Commentary: Unpacking Three New Washington Energy Policy Missteps

Commentary by Kevin O’Scannlain originally published by

If the last two years have taught us anything, it is the importance of planning ahead and encouraging new investments in energy – whether it’s oil and natural gas, solar and wind, or a mixture of all of the above. With global populations expected to rise from nearly 8 billion today to almost 10 billion in 2050, energy demands are only projected to grow and policymakers ought to be ready to utilize American abundance.

Further complicating the real-world picture: Putin’s unjust war that has led to Russian oil and natural gas supplies going offline; global supply chain and labor challenges lingering from Covid-19; and chronic underinvestment in energy infrastructure many say is encouraged by hostile Biden administration policies.

Government trackers recorded gasoline prices heading down ahead of the holiday weekend, but they still remain high. In this low-supply/high-cost environment, it is dispiriting to see Washington policymakers – from federal agencies to Congress to the White House – ask for increased energy production while making moves to undermine our industry. One Forbes writer called the White House’s posture “confused.”

More here:

We so often see the President saying one thing in public as his appointees in the federal bureaucracy are doing the opposite. … Mr. Biden has frequently called for the domestic industry to produce more oil and gas, refine more gasoline and ramp up exports of liquefied natural gas to Europe, while his agencies continue to hold up permitting, issue restrictive new regulations, and issue rulings that directly inhibit companies’ ability to get their business done.

Despite the Fourth of July holiday, the administration worked overtime last weekend, sending mixed messages or considering new policies that won’t help. Here they are, along with how to fix each one.

Mistake #1: Delaying and Minimizing a New 5-Year Offshore Oil and Natural Gas Leasing Program

Past 5:00 p.m. on the Friday evening of a holiday weekend, the administration’s long-awaited draft plan for a 5-year program for development along the Outer Continental Shelf finally was released to the public. Incredibly, the plan contemplates holding zero to 10 auctions in the Gulf of Mexico over the next five years, plus the possibility of one in Alaska’s Cook Inlet. Leaving open the possibility of no offshore lease sales puts U.S. producers at a disadvantage on the global stage, puts our economic and national security at risk (look no further than Europe), and could put upward pressure on prices due to lack of supply.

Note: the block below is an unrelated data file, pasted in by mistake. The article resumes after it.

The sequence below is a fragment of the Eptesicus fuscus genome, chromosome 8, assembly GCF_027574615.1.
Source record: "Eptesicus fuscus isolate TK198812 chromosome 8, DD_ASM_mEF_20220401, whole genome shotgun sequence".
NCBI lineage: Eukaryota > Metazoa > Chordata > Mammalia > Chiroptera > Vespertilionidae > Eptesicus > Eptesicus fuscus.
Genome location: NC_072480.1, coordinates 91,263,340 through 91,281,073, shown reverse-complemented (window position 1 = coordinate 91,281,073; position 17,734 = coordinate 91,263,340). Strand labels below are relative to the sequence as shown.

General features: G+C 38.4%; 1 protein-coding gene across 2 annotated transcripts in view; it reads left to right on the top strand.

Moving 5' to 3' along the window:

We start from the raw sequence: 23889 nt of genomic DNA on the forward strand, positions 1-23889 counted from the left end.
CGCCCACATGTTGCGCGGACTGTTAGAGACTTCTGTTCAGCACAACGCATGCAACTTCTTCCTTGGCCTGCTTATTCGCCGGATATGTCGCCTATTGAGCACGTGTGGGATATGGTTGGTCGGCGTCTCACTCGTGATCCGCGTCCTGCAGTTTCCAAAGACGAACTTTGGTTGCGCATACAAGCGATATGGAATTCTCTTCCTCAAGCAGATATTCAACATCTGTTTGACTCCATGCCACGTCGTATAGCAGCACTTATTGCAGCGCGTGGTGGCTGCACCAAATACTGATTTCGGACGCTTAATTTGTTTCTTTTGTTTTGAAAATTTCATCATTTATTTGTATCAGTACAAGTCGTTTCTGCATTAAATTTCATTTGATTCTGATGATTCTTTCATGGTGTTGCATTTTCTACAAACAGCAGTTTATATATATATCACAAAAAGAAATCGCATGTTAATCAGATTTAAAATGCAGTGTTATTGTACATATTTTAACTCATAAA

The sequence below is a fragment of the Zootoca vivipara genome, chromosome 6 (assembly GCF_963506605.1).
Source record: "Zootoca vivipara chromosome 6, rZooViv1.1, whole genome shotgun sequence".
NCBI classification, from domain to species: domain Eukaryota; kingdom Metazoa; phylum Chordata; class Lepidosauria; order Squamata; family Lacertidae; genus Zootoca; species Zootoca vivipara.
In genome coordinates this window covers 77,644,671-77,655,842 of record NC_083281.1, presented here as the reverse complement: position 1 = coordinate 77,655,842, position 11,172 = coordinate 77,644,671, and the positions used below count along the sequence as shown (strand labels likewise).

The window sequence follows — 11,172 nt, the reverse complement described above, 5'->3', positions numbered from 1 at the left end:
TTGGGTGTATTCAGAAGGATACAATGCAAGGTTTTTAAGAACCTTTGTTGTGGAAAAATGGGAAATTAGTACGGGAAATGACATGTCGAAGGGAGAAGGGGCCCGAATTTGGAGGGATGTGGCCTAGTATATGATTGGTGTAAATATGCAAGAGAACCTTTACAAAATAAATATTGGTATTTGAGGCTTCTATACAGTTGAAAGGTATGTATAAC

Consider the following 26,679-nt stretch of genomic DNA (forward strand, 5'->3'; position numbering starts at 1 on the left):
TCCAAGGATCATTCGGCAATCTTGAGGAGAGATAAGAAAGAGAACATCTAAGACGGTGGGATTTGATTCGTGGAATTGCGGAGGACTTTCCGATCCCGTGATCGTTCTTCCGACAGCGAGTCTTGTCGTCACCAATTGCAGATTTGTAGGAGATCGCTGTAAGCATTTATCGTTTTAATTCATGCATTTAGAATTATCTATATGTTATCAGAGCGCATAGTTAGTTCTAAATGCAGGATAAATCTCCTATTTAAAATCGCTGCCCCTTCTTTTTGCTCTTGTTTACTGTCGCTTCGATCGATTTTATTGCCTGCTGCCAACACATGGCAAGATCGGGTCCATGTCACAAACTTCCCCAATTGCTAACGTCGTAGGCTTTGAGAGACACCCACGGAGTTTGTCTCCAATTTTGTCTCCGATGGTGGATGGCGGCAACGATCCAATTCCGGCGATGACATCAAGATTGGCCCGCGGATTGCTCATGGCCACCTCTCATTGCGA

Solution #1: The Department of the Interior (DOI) should lift developmental restrictions on federal lands and waters. They should scrap any talk of conducting zero lease sales deep into the 2020s. They should issue a robust 5-year program for the Outer Continental Shelf (OCS) and hold mandated quarterly onshore lease sales with equitable terms. Additionally, DOI should reinstate canceled sales and valid leases on federal lands and waters.

There is an environmental argument for production, too. Even DOI states that “global emissions are only incrementally higher with new leasing compared to no new sales,” according to Axios – and a previous 2016 government analysis suggested U.S. greenhouse gas emissions could actually increase slightly in the absence of new OCS leasing.

Read the entire commentary here.
Kevin O’Scannlain is API’s vice president of Upstream Policy. Before coming to API, Kevin served in the White House as Special Assistant to the President in two different roles, and as Deputy Solicitor for Energy & Minerals at the U.S. Department of the Interior. Prior to that, he was an attorney for Chevron, DLA Piper LLP, and the U.S. Senate. O’Scannlain is a graduate of the College of the Holy Cross and Notre Dame Law School.